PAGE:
National report paints a sad picture of child vulnerability
A “damning” national report from the Australian Institute of Criminology into child deaths at the hands of a parent or caregiver (known legally as filicide) has shown that one child is killed by a parental figure in Australia each fortnight, prompting calls for more support, early intervention and collaborative practice.
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The 12-year study was carried out by the Monash University and Deakin University Filicide Research Hub in collaboration with the Australian Institute of Criminology. This is the first report to give reliable data on the incidence of filicide in Australia.
The report found that between 2000–01 and 2011–12, there were 238 incidents of filicide identified in the National Homicide Monitoring Program, which involved 284 victims and 260 offenders. Filicides accounted for 18 per cent of domestic homicide incidents and 7 per cent of all homicide incidents within the same time period.
The highest number of incidents occured in New South Wales, followed by Queensland and Victoria. The lowest number of incidents were recorded in the Australian Capital Territory and Tasmania. In Queensland, the proportion of filicides relative to other homicides was higher by 4 per cent, meaning children in Queensland were disproportionately represented in the statistics.
There was no apparent motive for the majority of incidents. But when a motive was known, report authors said, 66 per cent of filicide incidents were motivated by a domestic argument. Of those cases, 25 per cent were related to the upbringing of the child/children and 18 per cent were related to custodial arrangements, highlighting the need to support parents and families who are undergoing separation and divorce, or experiencing domestic violence incidents.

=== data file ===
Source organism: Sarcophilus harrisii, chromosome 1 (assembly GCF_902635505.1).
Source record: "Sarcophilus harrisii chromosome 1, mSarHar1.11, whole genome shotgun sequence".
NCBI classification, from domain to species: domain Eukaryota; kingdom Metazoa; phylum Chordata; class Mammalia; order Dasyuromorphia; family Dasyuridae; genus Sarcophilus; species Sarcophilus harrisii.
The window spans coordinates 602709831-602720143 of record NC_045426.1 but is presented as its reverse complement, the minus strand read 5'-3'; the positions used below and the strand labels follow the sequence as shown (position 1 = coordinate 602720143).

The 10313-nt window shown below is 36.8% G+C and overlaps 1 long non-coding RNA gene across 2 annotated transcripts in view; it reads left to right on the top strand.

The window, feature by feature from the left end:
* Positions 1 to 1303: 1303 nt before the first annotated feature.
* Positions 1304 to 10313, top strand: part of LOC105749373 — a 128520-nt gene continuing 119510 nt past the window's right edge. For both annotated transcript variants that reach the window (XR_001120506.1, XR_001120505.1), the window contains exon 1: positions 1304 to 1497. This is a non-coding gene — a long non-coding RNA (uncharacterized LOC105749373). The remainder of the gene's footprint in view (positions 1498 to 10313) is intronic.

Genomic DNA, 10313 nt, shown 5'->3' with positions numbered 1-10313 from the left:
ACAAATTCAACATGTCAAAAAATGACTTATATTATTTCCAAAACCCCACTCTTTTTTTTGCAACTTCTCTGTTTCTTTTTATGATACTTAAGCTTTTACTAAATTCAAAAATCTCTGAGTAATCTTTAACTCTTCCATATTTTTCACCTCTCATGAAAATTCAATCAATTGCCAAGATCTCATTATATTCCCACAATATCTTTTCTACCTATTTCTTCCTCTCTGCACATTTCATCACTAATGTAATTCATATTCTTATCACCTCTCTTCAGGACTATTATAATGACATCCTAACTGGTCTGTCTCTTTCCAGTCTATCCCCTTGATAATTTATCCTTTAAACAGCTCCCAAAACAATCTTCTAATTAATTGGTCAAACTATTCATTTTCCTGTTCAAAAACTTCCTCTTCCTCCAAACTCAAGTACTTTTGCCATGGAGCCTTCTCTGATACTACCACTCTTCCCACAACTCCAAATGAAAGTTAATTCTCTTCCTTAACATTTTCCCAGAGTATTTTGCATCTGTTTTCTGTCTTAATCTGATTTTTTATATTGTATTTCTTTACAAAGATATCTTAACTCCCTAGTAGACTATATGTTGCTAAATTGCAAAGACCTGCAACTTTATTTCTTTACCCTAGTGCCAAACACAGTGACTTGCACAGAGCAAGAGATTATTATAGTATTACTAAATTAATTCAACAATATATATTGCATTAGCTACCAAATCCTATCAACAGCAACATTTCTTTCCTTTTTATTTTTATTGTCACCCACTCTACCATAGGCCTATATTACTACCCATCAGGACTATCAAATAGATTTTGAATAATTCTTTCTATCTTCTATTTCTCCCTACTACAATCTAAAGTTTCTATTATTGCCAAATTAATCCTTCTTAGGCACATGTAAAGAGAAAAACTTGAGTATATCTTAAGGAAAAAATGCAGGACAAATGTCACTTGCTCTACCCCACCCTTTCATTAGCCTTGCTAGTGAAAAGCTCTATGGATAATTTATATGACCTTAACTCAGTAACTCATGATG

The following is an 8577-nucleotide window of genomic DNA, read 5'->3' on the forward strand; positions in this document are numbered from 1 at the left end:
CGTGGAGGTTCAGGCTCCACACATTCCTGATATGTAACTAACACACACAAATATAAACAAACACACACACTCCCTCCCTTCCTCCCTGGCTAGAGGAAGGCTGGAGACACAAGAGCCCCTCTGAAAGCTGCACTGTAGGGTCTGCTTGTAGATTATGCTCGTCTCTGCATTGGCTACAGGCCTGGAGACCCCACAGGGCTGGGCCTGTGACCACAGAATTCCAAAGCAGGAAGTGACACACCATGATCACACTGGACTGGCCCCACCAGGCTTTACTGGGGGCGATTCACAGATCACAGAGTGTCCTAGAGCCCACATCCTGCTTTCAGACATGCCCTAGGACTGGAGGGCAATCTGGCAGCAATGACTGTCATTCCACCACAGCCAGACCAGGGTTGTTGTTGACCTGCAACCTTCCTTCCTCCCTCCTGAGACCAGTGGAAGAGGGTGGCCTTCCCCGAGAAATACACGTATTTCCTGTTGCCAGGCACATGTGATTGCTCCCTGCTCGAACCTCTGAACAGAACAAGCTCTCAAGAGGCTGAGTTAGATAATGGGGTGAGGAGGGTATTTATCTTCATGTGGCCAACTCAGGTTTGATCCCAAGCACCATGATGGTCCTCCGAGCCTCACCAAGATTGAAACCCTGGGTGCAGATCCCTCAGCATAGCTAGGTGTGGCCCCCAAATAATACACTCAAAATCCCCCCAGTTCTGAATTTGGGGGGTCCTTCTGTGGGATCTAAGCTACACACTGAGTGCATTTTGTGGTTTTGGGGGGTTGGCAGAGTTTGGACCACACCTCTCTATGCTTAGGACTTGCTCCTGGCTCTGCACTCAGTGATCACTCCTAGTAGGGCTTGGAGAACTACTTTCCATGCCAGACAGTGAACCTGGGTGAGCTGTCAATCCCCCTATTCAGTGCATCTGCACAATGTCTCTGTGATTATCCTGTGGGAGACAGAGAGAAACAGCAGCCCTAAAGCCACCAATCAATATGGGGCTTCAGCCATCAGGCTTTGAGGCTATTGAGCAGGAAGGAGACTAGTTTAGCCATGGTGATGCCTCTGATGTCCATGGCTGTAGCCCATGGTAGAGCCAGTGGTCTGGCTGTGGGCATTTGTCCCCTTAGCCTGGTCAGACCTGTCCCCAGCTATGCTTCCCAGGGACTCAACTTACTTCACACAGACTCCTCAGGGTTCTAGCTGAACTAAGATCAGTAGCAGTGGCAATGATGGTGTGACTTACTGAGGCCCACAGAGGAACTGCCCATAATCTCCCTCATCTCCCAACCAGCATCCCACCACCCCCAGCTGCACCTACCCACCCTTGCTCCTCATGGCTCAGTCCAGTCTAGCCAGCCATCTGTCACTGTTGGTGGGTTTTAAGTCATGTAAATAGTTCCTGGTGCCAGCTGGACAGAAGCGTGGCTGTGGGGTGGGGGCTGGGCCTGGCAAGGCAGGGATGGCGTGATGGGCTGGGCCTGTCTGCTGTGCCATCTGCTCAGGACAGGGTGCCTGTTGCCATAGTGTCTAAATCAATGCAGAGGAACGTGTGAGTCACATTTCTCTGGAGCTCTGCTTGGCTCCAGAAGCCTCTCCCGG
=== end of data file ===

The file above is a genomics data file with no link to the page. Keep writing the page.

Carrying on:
“Our report found that the main perpetrators in Australia were fathers, mothers and step-fathers, as well as parents and step-parents acting in unison,” Lead Researcher and Emeritus Professor Thea Brown from Monash University’s Department of Social Work said.
“The major risk factors for children are age – the youngest children are the most vulnerable, especially from step-fathers – and gender – boys are more commonly killed than girls, especially by fathers and mothers.
“Many of the perpetrators were found to have suffered from a mental illness (especially among young mothers), domestic violence (inflicted by fathers and step-fathers), parental separation, past child abuse, substance abuse, and previous criminal history.”
Emeritus Professor Brown said by intervening early and effectively, the risk of harm to a child can be reduced, parent and family wellbeing can be improved, and the risk of child maltreatment and filicide can drop substantially.
Calling for a collaborative response, Emeritus Professor Brown recommended that early childhood education and care services support parents to access mental health services, general health services, Family Law Courts, criminal justice services, post-separation services and domestic violence services and that those services “should consider adopting interventions that incorporate greater consideration for the safety of the children of their clientele”.
“Taking a co-ordinated, long-term support approach with the much larger number of families in the broader ‘serious harm’ and ‘at risk’ populations will require significantly increased investment if risk is to be reduced for these families and, concomitantly, the event of filicide.”
“It also requires further investment by adult-focused mental health, substance abuse rehabilitation and domestic violence services on their clients as parents, and a focus on the children of their clients,” Emeritus Professor Brown said.
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